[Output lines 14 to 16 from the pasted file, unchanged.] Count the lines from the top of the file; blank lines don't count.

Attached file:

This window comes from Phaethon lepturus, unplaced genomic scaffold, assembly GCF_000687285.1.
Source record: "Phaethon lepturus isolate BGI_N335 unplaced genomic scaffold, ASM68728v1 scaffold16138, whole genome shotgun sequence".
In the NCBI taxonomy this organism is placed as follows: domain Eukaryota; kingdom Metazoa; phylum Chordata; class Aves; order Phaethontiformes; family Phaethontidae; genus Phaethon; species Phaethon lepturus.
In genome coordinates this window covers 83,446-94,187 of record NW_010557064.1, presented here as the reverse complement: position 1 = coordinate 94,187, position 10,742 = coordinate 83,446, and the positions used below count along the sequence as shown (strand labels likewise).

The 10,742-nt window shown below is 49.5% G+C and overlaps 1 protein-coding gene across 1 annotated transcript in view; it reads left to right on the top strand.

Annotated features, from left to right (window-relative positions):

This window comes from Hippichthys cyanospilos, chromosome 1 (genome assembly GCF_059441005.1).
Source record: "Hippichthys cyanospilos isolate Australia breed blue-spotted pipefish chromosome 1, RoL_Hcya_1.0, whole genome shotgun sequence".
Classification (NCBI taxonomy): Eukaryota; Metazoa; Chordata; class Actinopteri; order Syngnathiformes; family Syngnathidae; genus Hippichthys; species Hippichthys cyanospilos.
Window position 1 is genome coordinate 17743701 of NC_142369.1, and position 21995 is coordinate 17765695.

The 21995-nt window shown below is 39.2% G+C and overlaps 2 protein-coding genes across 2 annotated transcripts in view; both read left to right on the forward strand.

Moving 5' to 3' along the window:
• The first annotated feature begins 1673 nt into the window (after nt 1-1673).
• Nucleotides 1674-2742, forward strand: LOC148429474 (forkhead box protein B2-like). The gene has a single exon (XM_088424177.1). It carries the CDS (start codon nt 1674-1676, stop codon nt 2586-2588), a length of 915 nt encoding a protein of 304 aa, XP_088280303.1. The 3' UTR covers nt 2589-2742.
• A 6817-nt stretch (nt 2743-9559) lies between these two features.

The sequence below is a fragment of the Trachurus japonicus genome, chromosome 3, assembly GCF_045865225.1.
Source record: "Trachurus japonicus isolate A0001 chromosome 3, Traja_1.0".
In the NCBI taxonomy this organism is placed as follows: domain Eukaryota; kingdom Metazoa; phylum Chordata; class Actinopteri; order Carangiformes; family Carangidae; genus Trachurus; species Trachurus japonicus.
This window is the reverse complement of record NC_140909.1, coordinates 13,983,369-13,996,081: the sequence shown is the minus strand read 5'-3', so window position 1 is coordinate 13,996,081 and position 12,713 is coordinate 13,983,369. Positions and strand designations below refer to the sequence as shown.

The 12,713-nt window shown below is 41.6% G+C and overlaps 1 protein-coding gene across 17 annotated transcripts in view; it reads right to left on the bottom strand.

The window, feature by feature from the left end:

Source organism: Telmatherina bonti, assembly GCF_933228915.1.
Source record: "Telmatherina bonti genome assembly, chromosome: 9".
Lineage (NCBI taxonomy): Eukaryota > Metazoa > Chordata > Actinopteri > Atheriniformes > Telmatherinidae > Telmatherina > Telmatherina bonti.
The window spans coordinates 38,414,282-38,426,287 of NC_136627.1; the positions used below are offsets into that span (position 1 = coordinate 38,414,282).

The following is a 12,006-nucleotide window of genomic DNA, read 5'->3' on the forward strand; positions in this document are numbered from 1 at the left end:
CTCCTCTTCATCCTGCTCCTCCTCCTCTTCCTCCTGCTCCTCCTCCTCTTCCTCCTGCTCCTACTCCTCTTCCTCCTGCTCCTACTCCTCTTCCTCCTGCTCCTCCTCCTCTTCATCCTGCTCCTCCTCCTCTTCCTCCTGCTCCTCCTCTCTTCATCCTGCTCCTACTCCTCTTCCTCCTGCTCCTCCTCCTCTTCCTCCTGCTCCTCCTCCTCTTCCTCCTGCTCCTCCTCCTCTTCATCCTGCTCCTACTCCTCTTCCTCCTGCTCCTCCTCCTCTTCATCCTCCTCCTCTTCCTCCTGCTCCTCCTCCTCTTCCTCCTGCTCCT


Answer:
• Nucleotides 1674-2742, forward strand: LOC148429474 (forkhead box protein B2-like). The gene has a single exon (XM_088424177.1). It carries the CDS (start codon nt 1674-1676, stop codon nt 2586-2588), a length of 915 nt encoding a protein of 304 aa, XP_088280303.1. The 3' UTR covers nt 2589-2742.
• A 6817-nt stretch (nt 2743-9559) lies between these two features.

The sequence below is a fragment of the Trachurus japonicus genome, chromosome 3, assembly GCF_045865225.1.